Cinema is a product of the modern age, a sort of propaganda targeted at the industrial masses. Modernist cinemas were the factories in which value was reproduced. In post-modernism we have less respect and more choice. We zap through the cable channels looking at people's teeth and toupees. We no longer have the patience for narratives and messages. "I watch TV," said Andy Warhol, "and they have a 50s movie next to a 60s movie and a 70s movie. I look at the shoe styles." Warhol never realised his television ambition, a Cagian cable channel called 'Nothing Special' in which a camera would be aimed casually at a street corner. But we have plenty of Nothing Special around us. Especially when we dabble aimlessly with computers.
I got a real taste of what Melies and the Lumiere Brothers must have felt when I uploaded my first Quicktime movie by modem from a bulletin board. It took two hours to arrive over the phoneline and ran for 20 seconds, a flickering, jerky box at the centre of my Mac screen showing the Rodney King beating set to a Tracey Chapman song. And yet it is precisely the weakness and pliability of multimedia which fills me with hope. Nobody will ever be bludgeoned by a Wagnerian CD-ROM. Computers put sound and vision at the disposal of the user, who becomes an editor and director, charting a unique way through a maze of video and music, words and annotations.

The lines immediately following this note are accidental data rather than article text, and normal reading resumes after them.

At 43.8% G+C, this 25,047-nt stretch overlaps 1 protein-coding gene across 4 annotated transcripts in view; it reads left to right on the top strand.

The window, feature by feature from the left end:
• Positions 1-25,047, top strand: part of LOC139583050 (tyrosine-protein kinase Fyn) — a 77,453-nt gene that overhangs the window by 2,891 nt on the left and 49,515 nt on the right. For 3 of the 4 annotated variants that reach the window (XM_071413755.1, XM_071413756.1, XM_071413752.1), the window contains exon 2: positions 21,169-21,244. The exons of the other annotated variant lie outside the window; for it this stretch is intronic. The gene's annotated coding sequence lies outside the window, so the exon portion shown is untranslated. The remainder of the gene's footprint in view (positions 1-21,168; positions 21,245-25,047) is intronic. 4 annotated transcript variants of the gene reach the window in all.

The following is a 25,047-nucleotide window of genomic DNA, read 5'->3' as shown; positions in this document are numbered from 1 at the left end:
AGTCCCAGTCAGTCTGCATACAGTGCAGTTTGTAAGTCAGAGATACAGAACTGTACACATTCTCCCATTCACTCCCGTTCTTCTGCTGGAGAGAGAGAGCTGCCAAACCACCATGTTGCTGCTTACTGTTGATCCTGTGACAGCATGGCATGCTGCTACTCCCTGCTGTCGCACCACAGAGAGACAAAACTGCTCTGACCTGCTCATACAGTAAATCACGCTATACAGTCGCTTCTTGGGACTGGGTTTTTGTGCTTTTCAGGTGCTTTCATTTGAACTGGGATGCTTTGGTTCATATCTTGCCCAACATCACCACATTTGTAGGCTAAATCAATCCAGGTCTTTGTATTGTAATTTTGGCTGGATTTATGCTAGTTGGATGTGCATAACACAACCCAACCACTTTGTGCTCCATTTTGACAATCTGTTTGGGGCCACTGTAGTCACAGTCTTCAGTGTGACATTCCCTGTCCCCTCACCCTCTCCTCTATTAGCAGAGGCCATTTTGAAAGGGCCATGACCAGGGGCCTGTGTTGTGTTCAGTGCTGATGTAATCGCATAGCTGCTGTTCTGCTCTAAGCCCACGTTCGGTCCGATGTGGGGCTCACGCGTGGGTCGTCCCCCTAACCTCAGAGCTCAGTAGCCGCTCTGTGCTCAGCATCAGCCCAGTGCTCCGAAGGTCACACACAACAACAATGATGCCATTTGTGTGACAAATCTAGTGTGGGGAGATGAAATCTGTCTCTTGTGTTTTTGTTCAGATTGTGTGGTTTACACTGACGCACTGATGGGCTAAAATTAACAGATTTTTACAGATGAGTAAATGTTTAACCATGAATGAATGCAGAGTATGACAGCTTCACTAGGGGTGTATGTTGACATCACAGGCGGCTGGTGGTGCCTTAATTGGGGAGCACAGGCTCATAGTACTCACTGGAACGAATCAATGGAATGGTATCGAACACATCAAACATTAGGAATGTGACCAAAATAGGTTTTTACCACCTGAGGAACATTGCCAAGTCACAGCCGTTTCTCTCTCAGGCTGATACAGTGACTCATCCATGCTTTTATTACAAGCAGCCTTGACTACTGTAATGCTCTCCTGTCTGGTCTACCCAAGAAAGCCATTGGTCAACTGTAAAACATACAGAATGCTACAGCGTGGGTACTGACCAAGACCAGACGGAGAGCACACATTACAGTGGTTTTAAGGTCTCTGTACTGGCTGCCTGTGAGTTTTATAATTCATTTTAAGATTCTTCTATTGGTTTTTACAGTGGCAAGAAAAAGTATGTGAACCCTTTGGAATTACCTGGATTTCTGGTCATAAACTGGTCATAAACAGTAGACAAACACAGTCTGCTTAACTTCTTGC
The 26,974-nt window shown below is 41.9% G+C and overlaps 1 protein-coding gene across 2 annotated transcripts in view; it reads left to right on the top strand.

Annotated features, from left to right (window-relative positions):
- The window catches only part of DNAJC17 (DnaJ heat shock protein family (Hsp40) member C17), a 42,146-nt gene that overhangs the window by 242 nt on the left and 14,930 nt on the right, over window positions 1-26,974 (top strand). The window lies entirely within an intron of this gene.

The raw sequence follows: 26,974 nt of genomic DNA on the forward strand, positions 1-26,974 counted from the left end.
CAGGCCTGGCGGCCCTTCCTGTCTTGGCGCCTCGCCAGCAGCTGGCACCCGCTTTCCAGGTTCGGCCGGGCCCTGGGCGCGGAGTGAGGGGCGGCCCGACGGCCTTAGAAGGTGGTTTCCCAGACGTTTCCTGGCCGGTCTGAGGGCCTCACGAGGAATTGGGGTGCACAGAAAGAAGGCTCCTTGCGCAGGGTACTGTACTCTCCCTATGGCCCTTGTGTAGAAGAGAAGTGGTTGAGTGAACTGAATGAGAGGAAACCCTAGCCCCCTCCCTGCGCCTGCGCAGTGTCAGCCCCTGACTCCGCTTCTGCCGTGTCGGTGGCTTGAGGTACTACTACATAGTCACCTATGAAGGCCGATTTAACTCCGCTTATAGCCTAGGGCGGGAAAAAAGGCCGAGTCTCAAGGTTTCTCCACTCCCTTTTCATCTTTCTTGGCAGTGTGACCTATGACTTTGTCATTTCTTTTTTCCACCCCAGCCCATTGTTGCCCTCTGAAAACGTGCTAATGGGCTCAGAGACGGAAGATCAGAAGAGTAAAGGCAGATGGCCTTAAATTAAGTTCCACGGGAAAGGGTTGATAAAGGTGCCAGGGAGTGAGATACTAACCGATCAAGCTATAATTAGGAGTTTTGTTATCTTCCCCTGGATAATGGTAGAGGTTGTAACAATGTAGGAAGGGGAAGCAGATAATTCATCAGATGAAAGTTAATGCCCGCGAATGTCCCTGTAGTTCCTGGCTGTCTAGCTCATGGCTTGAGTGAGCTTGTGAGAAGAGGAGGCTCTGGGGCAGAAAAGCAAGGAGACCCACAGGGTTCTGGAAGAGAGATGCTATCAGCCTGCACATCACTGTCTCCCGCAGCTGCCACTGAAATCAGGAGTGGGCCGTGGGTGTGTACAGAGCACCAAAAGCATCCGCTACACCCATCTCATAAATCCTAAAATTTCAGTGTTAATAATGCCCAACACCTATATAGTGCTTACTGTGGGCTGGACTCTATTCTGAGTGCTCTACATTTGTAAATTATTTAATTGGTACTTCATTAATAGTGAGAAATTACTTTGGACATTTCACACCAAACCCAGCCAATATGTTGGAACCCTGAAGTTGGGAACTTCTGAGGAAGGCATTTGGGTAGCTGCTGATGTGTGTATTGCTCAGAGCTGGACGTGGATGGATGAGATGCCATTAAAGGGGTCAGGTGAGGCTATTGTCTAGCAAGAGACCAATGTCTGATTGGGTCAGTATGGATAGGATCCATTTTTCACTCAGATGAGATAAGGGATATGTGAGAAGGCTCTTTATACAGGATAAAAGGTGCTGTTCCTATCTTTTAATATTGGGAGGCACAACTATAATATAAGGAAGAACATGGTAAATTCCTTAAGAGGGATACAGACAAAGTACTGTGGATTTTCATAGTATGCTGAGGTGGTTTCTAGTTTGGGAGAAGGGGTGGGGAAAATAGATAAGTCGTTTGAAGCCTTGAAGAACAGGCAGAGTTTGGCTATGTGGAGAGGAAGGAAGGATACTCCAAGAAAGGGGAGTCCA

Less is more, and not just because with smaller budgets come greater freedoms. Opaque arts, arts which problematise and fetishise their own modes of representation (and anyone who has used computers knows they fit this dark category) offer richer possibilities for imagination and for the mastery of artists. Moving colour photography never struck me as a very interesting way of representing the world. I love, say, the games Picasso and Klee played with line. Few directors have taken the same liberties with film. I'm delighted to have worked with one who has. Derek Jarman's forthcoming film about Aids and blindness (boasting a Currie-Jarman composition called 'Cocksucking Lesbian Man'), uses only Yves Klein blue for its whole 90-minute duration. No images, no action and yet we see all the riches of Byzantium.
Maybe cinema missed its calling, got swept off-course by money and drugs. It's often struck me that with its photographic realism, its lingering attention to surface, its fetishistic concern for the details of clothes and flesh, cinema's true vocation has always been pornography.
SIGHT AND SOUND 41|6